German Navy Helping Norway Protect Offshore Oil Rigs, Pipelines
The German navy is helping Norway to protect critical maritime infrastructure such as oil rigs, undersea cables, and pipelines, and is ready to do the same off the Danish and Swedish coasts, its head said on Thursday.
Bordering Russia in the north, Norway is Europe's biggest producer of natural gas and oil and has an extremely long coast that is hard to protect. It operates an extensive network of pipelines that connect the country with Britain and Europe.
NATO has pledged to boost the protection of critical infrastructure after the ruptures in September in the Nord Stream 1 and Nord Stream 2 gas pipelines, laid on the bed of the Baltic Sea from Russia to Germany.
Norway's prime minister also said it would deploy its military to protect its oil and gas installations. Sweden and Denmark have both concluded that four leaks on Nord Stream 1 and 2 were caused by explosions, but have not said who might be responsible.
Russia's defense ministry said on Saturday that British navy personnel blew up the pipelines, a claim that London said was false.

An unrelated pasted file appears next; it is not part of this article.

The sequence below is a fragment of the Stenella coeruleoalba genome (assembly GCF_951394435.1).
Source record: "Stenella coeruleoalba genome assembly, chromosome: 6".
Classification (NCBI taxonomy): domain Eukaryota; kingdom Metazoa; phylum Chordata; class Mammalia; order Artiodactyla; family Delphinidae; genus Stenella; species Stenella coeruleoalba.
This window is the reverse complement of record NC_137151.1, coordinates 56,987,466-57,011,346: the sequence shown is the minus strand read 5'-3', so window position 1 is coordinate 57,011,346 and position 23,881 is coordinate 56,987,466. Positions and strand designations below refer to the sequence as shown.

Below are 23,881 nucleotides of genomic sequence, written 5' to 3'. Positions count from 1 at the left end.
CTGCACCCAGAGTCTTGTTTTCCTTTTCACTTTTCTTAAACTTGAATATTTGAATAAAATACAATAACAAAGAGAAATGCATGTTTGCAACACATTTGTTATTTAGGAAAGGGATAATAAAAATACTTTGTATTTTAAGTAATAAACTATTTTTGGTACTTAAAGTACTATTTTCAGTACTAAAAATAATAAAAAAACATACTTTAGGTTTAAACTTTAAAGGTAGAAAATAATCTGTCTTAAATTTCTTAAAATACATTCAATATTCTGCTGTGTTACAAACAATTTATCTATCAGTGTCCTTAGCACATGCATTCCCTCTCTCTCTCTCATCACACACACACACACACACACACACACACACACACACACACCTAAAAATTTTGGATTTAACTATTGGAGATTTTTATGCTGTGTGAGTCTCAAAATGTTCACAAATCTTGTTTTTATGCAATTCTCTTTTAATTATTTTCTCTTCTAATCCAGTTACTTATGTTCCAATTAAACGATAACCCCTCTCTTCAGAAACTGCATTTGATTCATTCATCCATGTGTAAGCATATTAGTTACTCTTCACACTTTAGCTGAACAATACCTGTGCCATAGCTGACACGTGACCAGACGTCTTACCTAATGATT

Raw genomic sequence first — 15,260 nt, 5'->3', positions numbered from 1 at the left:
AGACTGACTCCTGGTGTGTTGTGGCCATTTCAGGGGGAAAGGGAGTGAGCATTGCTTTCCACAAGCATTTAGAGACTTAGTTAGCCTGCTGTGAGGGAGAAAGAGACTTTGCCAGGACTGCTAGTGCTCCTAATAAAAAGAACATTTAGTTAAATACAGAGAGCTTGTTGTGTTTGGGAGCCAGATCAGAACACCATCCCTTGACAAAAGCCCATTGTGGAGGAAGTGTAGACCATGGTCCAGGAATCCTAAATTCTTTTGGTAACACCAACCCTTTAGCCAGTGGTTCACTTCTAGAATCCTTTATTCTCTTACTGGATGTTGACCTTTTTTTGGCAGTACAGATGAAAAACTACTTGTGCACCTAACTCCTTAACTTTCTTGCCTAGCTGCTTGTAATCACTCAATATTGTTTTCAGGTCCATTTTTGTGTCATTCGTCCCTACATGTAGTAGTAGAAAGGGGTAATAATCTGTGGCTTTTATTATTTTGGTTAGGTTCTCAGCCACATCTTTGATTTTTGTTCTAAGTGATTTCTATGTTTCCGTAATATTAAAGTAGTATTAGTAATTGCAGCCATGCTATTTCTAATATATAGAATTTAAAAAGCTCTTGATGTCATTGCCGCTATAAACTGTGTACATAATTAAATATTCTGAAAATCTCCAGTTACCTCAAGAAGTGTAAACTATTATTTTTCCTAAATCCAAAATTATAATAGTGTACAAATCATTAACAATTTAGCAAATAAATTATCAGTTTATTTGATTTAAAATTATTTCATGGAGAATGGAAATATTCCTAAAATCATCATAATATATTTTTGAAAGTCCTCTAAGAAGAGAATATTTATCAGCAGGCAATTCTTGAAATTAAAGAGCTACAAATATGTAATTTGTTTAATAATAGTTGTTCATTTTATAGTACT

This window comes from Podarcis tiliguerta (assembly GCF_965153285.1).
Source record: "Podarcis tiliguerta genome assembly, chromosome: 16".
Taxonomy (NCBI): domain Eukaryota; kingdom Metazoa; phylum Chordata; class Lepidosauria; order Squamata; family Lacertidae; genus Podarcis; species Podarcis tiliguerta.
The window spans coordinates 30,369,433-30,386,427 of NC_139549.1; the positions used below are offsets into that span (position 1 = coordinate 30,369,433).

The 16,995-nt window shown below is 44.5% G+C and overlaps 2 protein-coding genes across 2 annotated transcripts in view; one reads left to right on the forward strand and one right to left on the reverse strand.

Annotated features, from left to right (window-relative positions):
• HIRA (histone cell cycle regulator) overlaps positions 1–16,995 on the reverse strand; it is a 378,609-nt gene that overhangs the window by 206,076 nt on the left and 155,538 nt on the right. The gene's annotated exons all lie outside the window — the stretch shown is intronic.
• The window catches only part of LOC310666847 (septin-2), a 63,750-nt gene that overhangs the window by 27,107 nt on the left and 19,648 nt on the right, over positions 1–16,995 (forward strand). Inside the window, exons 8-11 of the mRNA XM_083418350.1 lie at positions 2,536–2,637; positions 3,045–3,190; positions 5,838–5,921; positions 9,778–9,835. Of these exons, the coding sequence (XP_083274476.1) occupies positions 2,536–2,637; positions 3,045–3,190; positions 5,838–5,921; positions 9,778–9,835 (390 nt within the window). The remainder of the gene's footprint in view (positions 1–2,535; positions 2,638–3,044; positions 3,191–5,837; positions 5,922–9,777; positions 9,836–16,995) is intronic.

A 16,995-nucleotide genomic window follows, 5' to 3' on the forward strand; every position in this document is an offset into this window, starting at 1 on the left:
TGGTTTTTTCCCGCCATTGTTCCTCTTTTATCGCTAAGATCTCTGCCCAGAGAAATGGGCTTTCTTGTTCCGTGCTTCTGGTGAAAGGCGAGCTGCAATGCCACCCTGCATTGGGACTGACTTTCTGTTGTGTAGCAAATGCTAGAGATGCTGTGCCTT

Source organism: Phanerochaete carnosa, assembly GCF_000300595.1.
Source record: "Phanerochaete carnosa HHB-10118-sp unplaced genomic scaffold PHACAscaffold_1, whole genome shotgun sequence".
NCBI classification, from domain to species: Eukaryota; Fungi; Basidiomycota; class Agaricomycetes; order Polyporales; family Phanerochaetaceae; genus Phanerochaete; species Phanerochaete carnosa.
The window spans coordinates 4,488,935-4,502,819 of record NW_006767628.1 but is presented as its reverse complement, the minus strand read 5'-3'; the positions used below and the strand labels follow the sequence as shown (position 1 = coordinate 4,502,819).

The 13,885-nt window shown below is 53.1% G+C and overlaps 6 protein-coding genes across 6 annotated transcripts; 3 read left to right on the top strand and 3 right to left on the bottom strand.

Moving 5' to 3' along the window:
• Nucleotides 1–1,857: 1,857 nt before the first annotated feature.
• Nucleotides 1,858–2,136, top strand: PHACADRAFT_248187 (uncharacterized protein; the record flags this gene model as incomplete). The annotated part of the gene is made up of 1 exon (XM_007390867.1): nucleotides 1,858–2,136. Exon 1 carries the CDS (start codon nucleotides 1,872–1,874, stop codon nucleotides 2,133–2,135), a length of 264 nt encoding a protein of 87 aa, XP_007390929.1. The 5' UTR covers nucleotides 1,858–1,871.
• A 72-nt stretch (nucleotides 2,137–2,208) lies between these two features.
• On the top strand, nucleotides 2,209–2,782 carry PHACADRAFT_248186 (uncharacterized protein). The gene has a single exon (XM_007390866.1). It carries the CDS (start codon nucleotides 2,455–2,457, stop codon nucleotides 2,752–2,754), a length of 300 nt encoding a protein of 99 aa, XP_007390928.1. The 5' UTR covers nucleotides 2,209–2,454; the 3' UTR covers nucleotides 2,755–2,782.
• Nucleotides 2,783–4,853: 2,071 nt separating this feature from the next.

In mid-October, the secretary-general said NATO had already doubled its presence in the Baltic and the North Seas to over 30 ships supported by aircraft and undersea activities.
Details of which ships are deployed where are not usually given. German navy chief Vice-Admiral Jan Christian Kaack said in a statement Berlin had three frigates and a supply ship with some 700 sailors for exercises in the Norway region that would also help monitor the situation, coordinated with NATO.
Kaack said the navy was making good on Chancellor Olaf Scholz's promise to support Norway, Denmark and Sweden in protecting their maritime infrastructure after the Nord Stream incidents.
"With its presence in Norwegian waters, the German navy is fulfilling NATO's pledge of 'one for all, all for one'," he said. He said overflights by maritime patrol aircraft would also contribute to establishing situational awareness.
(Reuters - Reporting by Sabine Siebold, Editing by Rachel More and Alison Williams)